Vaginal thrush is a common yeast infection that affects the vagina and surrounding areas. It is thought to affect most women at some point in their lives, but is most commonly seen in women in their twenties and thirties, and in women who are pregnant.
Yeasts from a group of fungi, known as Candida, are responsible for thrush.
The symptoms of vaginal thrush usually range in severity. Common symptoms include:
- A sharp stinging pain when peeing
- Vaginal discharge: usually thick and white in colour, but may be thin and watery, and it is normally odourless
- Pain during sex
- Itching and soreness around the entrance of the vagina
Other health conditions that can occur as a result of Candida include: bladder infections, itchiness, mouth infections, rashes, sore throat, inflammation, a depletion of energy, fatigue, food cravings, heartburn, hyperactivity, hay fever, insomnia, migraine and even thyroid problems.
The majority of us have a healthy amount of Candida in our body which assists our immune system, and many women have it in their vagina without any problems being caused.
In certain circumstances however, the natural balance of microorganisms in the vagina is disturbed, with Candida increasing in quantity. This can result in thrush. The species that is most prevalent in infections is Candida albicans, with the infection being known as candidiasis.
Risk factors for vaginal thrush include:
- Being pregnant
- Being in your twenties or thirties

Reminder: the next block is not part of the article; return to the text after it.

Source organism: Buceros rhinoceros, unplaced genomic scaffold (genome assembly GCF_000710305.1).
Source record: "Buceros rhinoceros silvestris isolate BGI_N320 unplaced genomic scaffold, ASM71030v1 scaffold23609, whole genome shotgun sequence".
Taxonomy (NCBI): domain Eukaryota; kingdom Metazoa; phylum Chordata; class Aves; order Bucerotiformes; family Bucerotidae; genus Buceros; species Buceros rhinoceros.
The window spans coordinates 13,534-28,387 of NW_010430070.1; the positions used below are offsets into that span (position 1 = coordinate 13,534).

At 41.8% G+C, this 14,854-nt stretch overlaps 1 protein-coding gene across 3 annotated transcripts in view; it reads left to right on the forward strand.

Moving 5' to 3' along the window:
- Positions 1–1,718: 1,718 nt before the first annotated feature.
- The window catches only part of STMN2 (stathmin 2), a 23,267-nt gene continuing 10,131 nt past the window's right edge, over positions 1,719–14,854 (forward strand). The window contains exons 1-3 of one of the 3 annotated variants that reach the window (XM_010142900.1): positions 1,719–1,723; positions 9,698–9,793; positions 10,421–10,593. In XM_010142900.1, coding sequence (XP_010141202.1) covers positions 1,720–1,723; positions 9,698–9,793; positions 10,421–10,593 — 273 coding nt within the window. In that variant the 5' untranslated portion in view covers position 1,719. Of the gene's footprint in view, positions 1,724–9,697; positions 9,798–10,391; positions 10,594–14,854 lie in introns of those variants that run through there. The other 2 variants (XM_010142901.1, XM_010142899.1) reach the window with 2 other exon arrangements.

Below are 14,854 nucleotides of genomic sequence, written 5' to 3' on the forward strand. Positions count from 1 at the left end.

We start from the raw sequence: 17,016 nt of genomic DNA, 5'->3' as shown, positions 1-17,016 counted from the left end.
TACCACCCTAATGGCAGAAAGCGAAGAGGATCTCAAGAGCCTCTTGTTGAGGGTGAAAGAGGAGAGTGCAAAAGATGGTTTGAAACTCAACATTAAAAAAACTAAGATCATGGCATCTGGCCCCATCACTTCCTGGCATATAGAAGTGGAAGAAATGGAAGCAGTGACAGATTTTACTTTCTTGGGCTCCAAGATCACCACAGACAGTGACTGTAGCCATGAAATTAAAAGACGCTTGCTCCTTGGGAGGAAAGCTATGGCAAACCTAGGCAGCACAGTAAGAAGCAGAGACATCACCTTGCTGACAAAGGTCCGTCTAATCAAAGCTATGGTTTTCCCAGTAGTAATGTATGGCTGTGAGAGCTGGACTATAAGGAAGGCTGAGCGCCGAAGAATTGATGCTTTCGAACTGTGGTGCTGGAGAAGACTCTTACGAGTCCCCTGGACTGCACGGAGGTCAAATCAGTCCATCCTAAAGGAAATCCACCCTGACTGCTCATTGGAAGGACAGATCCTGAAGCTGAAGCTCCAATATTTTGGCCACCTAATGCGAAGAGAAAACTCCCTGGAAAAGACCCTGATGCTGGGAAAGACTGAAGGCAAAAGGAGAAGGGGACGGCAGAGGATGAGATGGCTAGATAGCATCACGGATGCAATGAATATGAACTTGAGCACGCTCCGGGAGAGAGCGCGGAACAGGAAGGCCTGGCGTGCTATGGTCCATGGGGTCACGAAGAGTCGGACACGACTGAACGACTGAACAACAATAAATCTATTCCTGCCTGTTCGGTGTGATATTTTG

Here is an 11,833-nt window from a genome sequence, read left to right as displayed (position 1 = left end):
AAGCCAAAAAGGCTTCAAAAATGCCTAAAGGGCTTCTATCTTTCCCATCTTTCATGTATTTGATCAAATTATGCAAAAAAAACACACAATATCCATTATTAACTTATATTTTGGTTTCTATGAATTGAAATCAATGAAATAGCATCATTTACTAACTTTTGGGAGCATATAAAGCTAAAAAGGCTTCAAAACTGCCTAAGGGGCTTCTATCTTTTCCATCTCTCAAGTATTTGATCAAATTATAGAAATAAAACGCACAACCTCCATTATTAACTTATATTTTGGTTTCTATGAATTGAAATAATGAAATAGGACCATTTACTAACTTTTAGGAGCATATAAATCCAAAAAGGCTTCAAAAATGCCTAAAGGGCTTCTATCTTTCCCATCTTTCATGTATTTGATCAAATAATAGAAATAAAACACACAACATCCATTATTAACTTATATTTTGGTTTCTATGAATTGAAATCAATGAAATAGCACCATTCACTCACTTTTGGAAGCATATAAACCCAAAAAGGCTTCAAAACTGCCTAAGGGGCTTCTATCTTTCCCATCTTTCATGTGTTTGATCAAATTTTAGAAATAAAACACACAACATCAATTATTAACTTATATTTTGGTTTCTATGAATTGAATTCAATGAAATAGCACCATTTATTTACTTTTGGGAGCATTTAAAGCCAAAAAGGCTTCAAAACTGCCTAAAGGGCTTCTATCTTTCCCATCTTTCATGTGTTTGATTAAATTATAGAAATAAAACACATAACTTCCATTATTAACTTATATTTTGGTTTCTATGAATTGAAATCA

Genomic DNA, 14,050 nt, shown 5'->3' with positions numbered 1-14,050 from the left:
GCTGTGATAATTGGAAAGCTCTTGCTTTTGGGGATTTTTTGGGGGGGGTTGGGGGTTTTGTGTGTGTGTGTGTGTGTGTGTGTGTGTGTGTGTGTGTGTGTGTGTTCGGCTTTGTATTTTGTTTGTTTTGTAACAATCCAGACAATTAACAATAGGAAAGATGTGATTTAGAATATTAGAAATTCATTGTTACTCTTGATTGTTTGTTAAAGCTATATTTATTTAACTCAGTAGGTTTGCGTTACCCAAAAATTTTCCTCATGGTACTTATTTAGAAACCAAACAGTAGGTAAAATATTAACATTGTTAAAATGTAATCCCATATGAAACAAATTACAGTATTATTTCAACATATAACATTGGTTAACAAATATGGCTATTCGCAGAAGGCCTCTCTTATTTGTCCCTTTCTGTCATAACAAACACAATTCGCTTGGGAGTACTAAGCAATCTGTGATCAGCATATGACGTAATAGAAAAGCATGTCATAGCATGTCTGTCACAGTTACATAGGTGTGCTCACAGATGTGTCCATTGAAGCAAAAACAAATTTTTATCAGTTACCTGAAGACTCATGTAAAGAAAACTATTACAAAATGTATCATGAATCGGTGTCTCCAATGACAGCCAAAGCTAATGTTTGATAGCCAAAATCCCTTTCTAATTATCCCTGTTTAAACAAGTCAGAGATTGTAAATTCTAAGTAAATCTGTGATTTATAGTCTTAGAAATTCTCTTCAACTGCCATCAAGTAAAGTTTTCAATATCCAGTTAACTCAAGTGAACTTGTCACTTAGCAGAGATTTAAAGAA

- Having sex if you’re not fully aroused, as this can lead to vaginal dryness, triggering thrush
- Taking antibiotics
- Having little control over your diabetes
- Having a weakened immune system from HIV or Chemotherapy treatment
Once diagnosed with vaginal thrush, you will be given a course of anti-fungal drugs for treatment. In order to maximise the effectiveness of the drugs, an anti-Candida diet should be followed.
This diet can also be used instead of the drug treatment if you do not wish to deal with the side effects of antifungals. These may include stomach aches, nausea, sickness, diarrhoea, headaches, muscle and joint pain, rashes and skin inflammation.
A diet for Candida seeks to eliminate foods that ‘feed’ the yeast infestation. This is done by adhering to a ‘restricted foods list’, and usually the Candida diet lasts for approximately four weeks. Once the infection is gone, particular foods from the restricted list can be gradually reintroduced into your daily diet and incorporated back into daily eating.
Sugar and carbohydrates
Sugar feeds Candida, making it vital to reduce your carbohydrate intake. For the first three weeks, it is recommended that you restrict sugar and carb intake to 20-60 grams per day, depending on activity levels and age. Nuts should also be avoided as they contain mould and may exacerbate your Candida.
It is important to avoid the following foods:
- Sugar: sweets, chocolate, ice cream, soft drinks and fruit juice
- Grains and veg grown underground: pasta, bread, rice, potato, sweet potato, porridge, breakfast cereal, parsnip, chips and crisps
- Trans fats, vegetable oils and omega-6 fats: hydrogenated oils, sunflower, safflower, soybean, cottonseed and corn oils
- Processed meats: bacon, salami, luncheon meat and sausages
- Full-fat dairy: cheese, butter, cream and Greek yoghurt (apart from milk, as it contains sugar)
- Low-carb nuts: macadamia nuts, brazil nuts, pecans and walnuts (hazelnuts, almonds and peanuts in moderation)
Focus on eating foods that contain lots of healthy monounsaturated fats. Foods to eat include:
- Meat: poultry, beef, pork and game meat (grass fed and organic are best)
- Fish: salmon, mackerel, herring, cod and haddock (wild fish are best)
- Organic eggs
- Low-carb vegetables: parsley, spinach, bok choi, endive, lettuce, alfalfa sprouts, cauliflower, broccoli, zucchini, cucumber and cabbage (organic is best)